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Environment: IAPF appoints women to key roles

By Staff Writer

THE International Anti-Poaching Foundation (IAPF) has appointed two women — Moreangels Mbizah and Dominique Noome — to key roles as the organisation gears up for a major expansion across Southern Africa.

Mbizah has taken the position of Lead Ranger programme scientist Zimbabwe and Noome as director of Akashinga Africa.

The Lead Ranger programme, based in Kenya, delivers tailored training, long-term support and mentoring to develop wildlife crime enforcement leaders and instructors, who remain based in the ecosystems they are protecting.

Akashinga (or the Brave Ones) is a community-driven conservation model, empowering disadvantaged women to restore and manage large networks of wilderness, alongside their local communities.

IAPF is an independent organisation which operates the two programmes — Akashinga and Lead Ranger.

IAPF CEO Damien Mander said the foundation’s evolution to Akashinga as a model to protect large-scale wilderness regions was not just about deploying women into frontline conservation roles, but about rebuilding the organisation’s make-up, policies, procedures and leadership.

“We are proud to welcome Dr Mbizah into the team to help lead the science behind what we do. As one of the region’s most qualified conservationists, the decisions that affect the largest female conservation force in Africa will be increasingly driven by women-led research,” Mander said.

As Lead scientist for IAPF Zimbabwe, Mbizah, who was recently profiled by The Guardian newspaper as one of 40 outstanding women of Zimbabwe, will initially focus on human-wildlife conflict in and around the areas of the Akashinga portfolio.

“As Akashinga’s portfolio expands with an endeavour to have more than six million acres of African wilderness under protection by 2022 across three countries, having Dominique at the helm of this programme driving it forward is key to the equitable development of female leadership in conservation,” Mander said.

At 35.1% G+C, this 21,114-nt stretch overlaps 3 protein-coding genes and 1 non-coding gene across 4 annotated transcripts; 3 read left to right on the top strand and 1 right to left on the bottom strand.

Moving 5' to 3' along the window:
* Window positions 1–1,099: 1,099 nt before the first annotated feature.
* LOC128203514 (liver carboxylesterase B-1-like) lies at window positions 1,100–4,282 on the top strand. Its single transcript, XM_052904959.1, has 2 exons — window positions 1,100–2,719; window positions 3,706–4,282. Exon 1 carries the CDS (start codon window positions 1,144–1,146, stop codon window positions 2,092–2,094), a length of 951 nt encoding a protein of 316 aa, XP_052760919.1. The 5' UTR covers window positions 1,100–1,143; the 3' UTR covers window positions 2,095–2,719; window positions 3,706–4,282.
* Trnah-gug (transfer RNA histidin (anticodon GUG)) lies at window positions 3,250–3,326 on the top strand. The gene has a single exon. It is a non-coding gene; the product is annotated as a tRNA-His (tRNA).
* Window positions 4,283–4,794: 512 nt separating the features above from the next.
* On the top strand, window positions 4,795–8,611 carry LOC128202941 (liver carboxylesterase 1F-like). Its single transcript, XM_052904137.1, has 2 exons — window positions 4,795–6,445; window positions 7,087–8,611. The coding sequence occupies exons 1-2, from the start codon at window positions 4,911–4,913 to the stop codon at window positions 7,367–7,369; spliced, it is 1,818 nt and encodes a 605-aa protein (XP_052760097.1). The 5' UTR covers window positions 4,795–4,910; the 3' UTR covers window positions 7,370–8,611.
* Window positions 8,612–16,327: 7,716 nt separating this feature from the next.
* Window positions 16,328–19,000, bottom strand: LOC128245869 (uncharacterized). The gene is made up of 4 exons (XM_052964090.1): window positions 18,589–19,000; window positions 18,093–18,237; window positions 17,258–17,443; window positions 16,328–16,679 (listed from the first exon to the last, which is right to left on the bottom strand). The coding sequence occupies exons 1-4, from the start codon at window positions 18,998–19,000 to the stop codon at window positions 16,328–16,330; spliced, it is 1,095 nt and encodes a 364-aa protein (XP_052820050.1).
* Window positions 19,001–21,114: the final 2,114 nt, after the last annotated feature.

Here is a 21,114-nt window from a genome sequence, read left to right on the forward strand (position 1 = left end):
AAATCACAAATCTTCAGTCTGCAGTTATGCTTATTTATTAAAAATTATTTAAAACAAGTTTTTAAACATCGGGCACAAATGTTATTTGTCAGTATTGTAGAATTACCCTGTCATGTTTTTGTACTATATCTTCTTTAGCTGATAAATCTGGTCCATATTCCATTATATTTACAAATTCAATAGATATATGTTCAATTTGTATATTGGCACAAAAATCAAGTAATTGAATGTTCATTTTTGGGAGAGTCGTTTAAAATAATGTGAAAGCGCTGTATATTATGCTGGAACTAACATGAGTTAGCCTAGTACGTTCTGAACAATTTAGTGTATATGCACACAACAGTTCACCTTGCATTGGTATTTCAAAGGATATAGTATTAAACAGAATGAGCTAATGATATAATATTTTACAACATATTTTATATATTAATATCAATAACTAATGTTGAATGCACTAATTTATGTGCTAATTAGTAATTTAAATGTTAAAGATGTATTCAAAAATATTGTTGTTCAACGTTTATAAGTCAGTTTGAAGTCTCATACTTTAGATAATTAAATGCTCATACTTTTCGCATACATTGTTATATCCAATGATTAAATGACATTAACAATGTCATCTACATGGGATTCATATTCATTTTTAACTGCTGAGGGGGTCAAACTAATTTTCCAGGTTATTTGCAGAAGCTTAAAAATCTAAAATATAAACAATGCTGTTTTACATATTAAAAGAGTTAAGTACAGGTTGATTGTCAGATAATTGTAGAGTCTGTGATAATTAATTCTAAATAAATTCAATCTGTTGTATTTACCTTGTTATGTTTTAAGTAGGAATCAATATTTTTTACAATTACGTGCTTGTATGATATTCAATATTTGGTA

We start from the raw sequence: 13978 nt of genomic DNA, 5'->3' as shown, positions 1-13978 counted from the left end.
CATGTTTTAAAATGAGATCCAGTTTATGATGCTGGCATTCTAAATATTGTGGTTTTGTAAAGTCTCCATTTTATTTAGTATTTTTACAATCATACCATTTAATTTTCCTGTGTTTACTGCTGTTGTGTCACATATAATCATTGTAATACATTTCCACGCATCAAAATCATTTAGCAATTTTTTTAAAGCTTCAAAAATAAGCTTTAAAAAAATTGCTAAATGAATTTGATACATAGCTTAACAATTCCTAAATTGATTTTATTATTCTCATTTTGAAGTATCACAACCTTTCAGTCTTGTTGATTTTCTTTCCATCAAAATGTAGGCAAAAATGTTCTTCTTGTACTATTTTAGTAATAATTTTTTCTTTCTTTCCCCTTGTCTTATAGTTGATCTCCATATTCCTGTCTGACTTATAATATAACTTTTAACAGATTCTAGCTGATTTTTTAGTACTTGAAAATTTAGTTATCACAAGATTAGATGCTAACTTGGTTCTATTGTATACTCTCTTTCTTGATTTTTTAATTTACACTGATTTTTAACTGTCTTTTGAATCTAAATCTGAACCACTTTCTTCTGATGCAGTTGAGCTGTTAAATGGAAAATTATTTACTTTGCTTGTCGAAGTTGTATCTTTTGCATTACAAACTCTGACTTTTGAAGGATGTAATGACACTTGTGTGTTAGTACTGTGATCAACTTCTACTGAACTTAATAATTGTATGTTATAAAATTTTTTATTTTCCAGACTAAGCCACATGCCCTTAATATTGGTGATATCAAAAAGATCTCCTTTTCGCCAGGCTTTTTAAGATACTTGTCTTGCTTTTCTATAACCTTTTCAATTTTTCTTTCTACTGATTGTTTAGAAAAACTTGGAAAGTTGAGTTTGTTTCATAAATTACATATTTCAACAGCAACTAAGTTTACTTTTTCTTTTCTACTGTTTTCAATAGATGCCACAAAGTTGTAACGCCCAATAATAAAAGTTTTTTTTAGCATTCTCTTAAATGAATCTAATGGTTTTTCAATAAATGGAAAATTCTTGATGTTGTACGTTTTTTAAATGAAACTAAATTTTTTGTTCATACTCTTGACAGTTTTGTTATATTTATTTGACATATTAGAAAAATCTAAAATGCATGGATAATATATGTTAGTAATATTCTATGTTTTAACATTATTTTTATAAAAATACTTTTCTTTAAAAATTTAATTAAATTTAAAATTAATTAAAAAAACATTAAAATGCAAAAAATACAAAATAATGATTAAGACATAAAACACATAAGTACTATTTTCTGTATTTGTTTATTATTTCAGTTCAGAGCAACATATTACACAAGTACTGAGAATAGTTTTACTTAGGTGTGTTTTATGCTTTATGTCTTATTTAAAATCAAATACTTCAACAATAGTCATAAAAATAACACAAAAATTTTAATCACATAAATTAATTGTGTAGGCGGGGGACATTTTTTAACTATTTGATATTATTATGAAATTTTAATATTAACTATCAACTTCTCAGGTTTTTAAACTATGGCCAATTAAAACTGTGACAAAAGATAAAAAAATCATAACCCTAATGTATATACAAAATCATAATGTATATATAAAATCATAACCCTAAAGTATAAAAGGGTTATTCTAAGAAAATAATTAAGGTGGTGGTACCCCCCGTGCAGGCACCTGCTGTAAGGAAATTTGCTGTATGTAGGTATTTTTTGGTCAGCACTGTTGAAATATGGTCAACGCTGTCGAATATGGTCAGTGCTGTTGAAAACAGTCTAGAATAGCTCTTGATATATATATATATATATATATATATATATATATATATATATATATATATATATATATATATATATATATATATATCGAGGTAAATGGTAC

Mbizah, who studied zoology at Oxford University, is the founder of Wildlife Conservation Action, which links conservation and community development, and in 2018, her work with lions in Hwange National Park was the subject of a National Geographic short film titled One Woman’s Remarkable Journey to Protect Lions.

In 2019, Mbizah was awarded with a TED Fellowship and gave a TED talk on how community-led conservation can save wildlife. She is also a Mandela Washington Fellow and is passionate about inspiring and mentoring Africa’s next generation of conservation leaders.

Mbizah said she was excited to join the IAPF, as the Akashinga women had always been an inspiration to her, having dedicated their lives to protecting our wildlife and wild places.

In her previous role as programme lead for Lead Ranger, a fellow conservationist, Noome, supported rangers in the field through professional training and mentoring of instructors, who could cascade the skills down to their peers.

“I’m very excited to be joining the Akashinga team at this moment of expansion on the African continent. With the excellent team that IAPF has in place, as well as the close collaboration with Lead Ranger, I feel really confident that we can make big steps forward in holistic and inclusive approaches to nature conservation,” Noome added.

IAPF was established in 2009 by Mander. Akashinga is Africa’s first armed, all-female anti-poaching unit currently protecting eight nature reserves — or 1,3 million acres of wilderness – in Zimbabwe.

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